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  • 1.
    Brüchert, Volker
    et al.
    Stockholm University, Faculty of Science, Department of Geological Sciences.
    Bröder, Lisa
    Stockholm University, Faculty of Science, Department of Environmental Science and Analytical Chemistry.
    Sawicka, Joanna E.
    Stockholm University, Faculty of Science, Department of Geological Sciences.
    Tesi, Tommaso
    Stockholm University, Faculty of Science, Department of Environmental Science and Analytical Chemistry. nstitute of Marine Sciences, National Research Council, Italy.
    Joye, Samantha P.
    Sun, Xiaole
    Stockholm University, Faculty of Science, Stockholm University Baltic Sea Centre.
    Semiletov, Igor P.
    Samarkin, Vladimir A.
    Carbon mineralization in Laptev and East Siberian sea shelf and slope sediment2018In: Biogeosciences, ISSN 1726-4170, E-ISSN 1726-4189, Vol. 15, no 2, p. 471-490Article in journal (Refereed)
    Abstract [en]

    The Siberian Arctic Sea shelf and slope is a key region for the degradation of terrestrial organic material transported from the organic carbon-rich permafrost regions of Siberia. We report on sediment carbon mineralization rates based on O2 microelectrode profiling, intact sediment core incubations, 35 S-sulfate tracer experiments, porewater dissolved inorganic carbon (DIC), δ13 CDIC, and iron, manganese, and ammonium concentrations from 20 shelf and slope stations. This data set provides a spatial overview of sediment carbon mineralization rates and pathways over large parts of the outer Laptev and East Siberian Arctic shelf and slope, and allowed us to assess degradation rates and efficiency of carbon burial in these sediments. Rates of oxygen uptake and iron and manganese reduction were comparable to temperate shelf and slope environments, but bacterial sulfate reduction rates were comparatively low. In the topmost 20 to 50 cm of sediment, aerobic carbon mineralization dominated degradation and comprised on average 82% of the depthintegrated carbon mineralization. Oxygen uptake rates and 35 S-sulfate reduction rates were higher in the eastern East Siberian Sea shelf compared to the Laptev Sea shelf. DIC/NH4 + ratios in porewaters and the stable carbon isotope composition of remineralized DIC indicated that the degraded organic matter on the Siberian shelf and slope was a mixture of marine and terrestrial organic matter. Based on dual end member calculations, the terrestrial organic carbon contribution varied between 32% and 36%, with a higher contribution in the Laptev Sea than in the East Siberian Sea. Extrapolation of the measured degradation rates using  isotope end member apportionment over the outer shelf of the Laptev and East Siberian Sea suggests that about 16 Tg C per year are respired in the outer shelf sea floor sediment. Of the organic matter buried below the oxygen penetration depth, between 0.6 and 1.3 Tg C per year are degraded by anaerobic processes, with a terrestrial organic carbon contribution ranging between 0.3 and 0.5 Tg per year.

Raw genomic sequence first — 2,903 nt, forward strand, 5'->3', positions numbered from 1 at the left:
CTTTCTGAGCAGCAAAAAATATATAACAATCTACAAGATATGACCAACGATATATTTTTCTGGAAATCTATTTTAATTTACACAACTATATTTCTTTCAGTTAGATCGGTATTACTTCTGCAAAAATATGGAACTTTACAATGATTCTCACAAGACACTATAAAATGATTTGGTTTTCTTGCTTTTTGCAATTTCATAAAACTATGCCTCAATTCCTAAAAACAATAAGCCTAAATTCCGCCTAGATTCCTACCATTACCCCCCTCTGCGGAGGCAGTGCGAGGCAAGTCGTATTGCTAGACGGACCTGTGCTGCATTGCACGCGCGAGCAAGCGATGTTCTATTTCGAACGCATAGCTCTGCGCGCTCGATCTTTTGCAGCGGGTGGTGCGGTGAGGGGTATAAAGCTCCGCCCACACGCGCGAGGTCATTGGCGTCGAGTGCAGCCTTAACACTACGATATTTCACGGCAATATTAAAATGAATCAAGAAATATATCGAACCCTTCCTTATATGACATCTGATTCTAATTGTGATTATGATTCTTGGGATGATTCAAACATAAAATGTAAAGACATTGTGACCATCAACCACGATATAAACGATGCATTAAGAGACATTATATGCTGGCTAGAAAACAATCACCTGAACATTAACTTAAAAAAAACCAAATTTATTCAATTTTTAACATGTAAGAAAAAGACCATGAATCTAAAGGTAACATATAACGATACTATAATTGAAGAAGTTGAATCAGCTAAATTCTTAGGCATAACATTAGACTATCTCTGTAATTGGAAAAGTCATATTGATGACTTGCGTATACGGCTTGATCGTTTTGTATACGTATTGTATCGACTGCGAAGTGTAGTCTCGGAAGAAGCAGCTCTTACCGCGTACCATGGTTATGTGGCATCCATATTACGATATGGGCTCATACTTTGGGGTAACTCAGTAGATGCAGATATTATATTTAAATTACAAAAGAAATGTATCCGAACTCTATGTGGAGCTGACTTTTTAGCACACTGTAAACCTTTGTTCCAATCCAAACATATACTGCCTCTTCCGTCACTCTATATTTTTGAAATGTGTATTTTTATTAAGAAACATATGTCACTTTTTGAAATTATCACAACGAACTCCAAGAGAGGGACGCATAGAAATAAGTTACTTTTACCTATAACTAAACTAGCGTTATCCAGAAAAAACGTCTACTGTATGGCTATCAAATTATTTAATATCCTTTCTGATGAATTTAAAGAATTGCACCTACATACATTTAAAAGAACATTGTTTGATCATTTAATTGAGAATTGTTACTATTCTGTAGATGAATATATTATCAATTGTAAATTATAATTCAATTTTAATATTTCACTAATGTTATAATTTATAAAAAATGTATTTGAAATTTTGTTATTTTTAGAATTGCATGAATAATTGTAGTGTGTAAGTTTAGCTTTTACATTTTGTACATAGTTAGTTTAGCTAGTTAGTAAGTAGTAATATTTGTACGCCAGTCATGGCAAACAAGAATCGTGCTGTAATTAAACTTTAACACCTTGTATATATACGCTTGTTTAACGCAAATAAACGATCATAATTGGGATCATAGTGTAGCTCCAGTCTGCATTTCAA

• 2. Grasse, Patricia
    et al.
    Brzezinski, Mark A.
    Cardinal, Damien
    de Souza, Gregory F.
    Andersson, Per
    Closset, Ivia
    Cao, Zhimian
    Dai, Minhan
    Ehlert, Claudia
    Estrade, Nicolas
    Francois, Roger
    Frank, Martin
    Jiang, Guibin
    Jones, Janice L.
    Kooijman, Ellen
    Liu, Qian
    Lu, Dawei
    Pahnke, Katharina
    Ponzevera, Emanuel
    Schmitt, Melanie
    Sun, Xiaole
    Stockholm University, Faculty of Science, Department of Environmental Science and Analytical Chemistry.
    Sutton, Jill N.
    Thil, Francois
    Weis, Dominique
    Wetzel, Florian
    Zhang, Anyu
    Zhang, Jing
    Zhang, Zhouling
    GEOTRACES inter-calibration of the stable silicon isotope composition of dissolved silicic acid in seawater2017In: Journal of Analytical Atomic Spectrometry, ISSN 0267-9477, E-ISSN 1364-5544, Vol. 32, no 3, p. 562-578Article in journal (Refereed)
    Abstract [en]

    The first inter-calibration study of the stable silicon isotope composition of dissolved silicic acid in seawater, delta Si-30(OH)(4), is presented as a contribution to the international GEOTRACES program. Eleven laboratories from seven countries analyzed two seawater samples from the North Pacific subtropical gyre (Station ALOHA) collected at 300 m and at 1000 m water depth. Sampling depths were chosen to obtain samples with a relatively low (9 mmol L-1, 300 m) and a relatively high (113 mmol L-1, 1000 m) silicic acid concentration as sample preparation differs for low- and highconcentration samples. Data for the 1000 m water sample were not normally distributed so the median is used to represent the central tendency for the two samples. Median delta Si-30(OH)(4) values of +1.66& for the low-concentration sample and +1.25& for the high-concentration sample were obtained. Agreement among laboratories is overall considered very good; however, small but statistically significant differences among the mean isotope values obtained by different laboratories were detected, likely reflecting inter-laboratory differences in chemical preparation including pre-concentration and purification methods together with different volumes of seawater analyzed, and the use of different mass spectrometers including the Neptune MC-ICP-MS (Thermo Fisher (TM), Germany), the Nu Plasma MC-ICP-MS (Nu Instruments (TM), Wrexham, UK), and the Finnigan (TM) (now Thermo Fisher (TM), Germany) MAT 252 IRMS. Future studies analyzing delta Si-30(OH)(4) in seawater should also analyze and report values for these same two reference waters in order to facilitate comparison of data generated among and within laboratories over time.